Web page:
Posts Tagged ‘ZAP’

A bad cold kept me from attending last Saturday’s 20th annual Zinfandel Festival Grand Tasting, presented by ZAP (Zinfandel Advocates & Producers) in San Francisco’s Fort Mason Center. Luckily my overqualified envoy was happy to taste some 50 California Zins, and he’s provided this list of six that stood out:

2007 Carol Shelton Rocky Reserve Rockpile Zinfandel, $33

2007 Guglielmo Private Reserve Estate Santa Clara Valley Zinfandel, $22

2008 Gundlach Bundschu Sonoma Valley Zinfandel, $38

2008 MoniClaire Estate Dry Creek Valley Zinfandel, $23.99

2008 Ravenswood Barricia Vineyard Sonoma Valley Zinfandel, $35 

2007 Scott Harvey Vineyard 1869 Amador County Zinfandel, $45 

If you’d like to try one of these wines but aren’t sure which to choose, here’s a cheat sheet—borrowed from my 2009 article on California Zinfandel—on Zins in three of the regions represented above:

Amador County
Old vines are especially abundant in the Fiddletown AVA of Amador County—an area hotter than its surrounding regions [in the Sierra Foothills], where Zinfandel accounts for three-quarters of all grapes grown. … Sierra Foothills Zinfandels may occasionally get a bad rap for a lack of finesse—blame the high alcohol that results from the region’s blazing heat. But the best examples can actually boast deep, intoxicating aromas, clean flavors, and plenty of fruit on the palate.

Dry Creek Valley
It’s generally thought that the wines made from Zinfandel grown above the fog line in Sonoma County’s Dry Creek Valley are the best examples of the varietal you can find—in California if not in the world. In an irony that speaks to Zinfandel’s status as a truly “populist” grape, much of that Dry Creek Zinfandel acreage was originally planted with the intent to cultivate it as bulk wine. Hot days, cool nights, and fine craftsmanship have all allowed the wine those grapes produced to escape that humble fate. … Spicy, berry-filled Zin…

The Rockpile AVA adjacent to Dry Creek is also making a name for itself with interesting Zins that are lush and intense.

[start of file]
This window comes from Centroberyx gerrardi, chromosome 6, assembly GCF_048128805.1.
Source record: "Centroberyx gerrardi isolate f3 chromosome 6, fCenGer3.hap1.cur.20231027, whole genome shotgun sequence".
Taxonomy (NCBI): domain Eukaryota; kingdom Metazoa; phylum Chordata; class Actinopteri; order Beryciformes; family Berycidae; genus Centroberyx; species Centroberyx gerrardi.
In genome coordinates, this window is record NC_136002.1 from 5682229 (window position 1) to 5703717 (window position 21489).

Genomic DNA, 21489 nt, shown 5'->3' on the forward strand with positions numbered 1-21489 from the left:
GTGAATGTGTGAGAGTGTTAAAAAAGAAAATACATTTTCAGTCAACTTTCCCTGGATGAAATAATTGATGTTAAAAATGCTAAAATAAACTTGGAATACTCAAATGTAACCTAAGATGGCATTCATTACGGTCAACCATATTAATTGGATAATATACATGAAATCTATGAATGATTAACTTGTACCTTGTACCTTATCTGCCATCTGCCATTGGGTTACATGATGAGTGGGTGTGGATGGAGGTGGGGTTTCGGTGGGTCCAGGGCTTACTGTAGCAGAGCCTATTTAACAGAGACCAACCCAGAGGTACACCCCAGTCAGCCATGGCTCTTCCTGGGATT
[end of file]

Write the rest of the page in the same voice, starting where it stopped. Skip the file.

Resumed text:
My article didn’t mention Zinfandels from the Sonoma or Santa Clara Valleys specifically, but you can read more about the Gundlachs, Bundschus, and Guglielmos—and their families’ long histories with California winemaking—here and here.

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California's Central Valley

A few years ago I used my old wine column to write a love letter of sorts to Lodi, California. My newfound Lodi love was based on the many good, inexpensive wines made from Lodi-grown grapes that I’d tasted at that year’s Zinfandel Advocates & Producers Festival (ZAP) in San Francisco.

That was early 2008. In the recession-plagued years since, Lodi’s low prices have started looking pretty good to consumers who may once have scoffed at Central Valley wines. At the same time, grape prices have dropped all over California—including in swankier regions like Napa and Sonoma—so good values are suddenly a lot easier to find than they used to be.

All of which made it a little confusing when I recently received a bottle of 2008 Michael David “Lust” Zinfandel from Lodi priced at $59. There’s an old rule of thumb in the wine industry that in order to break even, your per-bottle price needs to be roughly the price you paid for a ton of grapes divided by 100. This is somewhat reassuring to a consumer who’s handing over $50 for a Napa Cab (2008 average price per ton: $4,780) or $35 for a Sonoma Coast Pinot Noir ($3171). But it’s less heartening if you’re drinking a $59 bottle of Lodi Zin, where the average price per ton in 2008 was $311.

Lust would have made one fine $3 wine, with its liquorice nose, luscious mouthfeel, strong finish, and 16.9 percent (!) alcohol, but at nearly 20 times that price, it’s a harder sell. If you already have plans to be at the 20th annual ZAP festival at the end of this month, however, you can try it for free; the three-day Zinfandel celebration runs January 27-29, with admission fees varying by event. For more information visit zinfandel.org.

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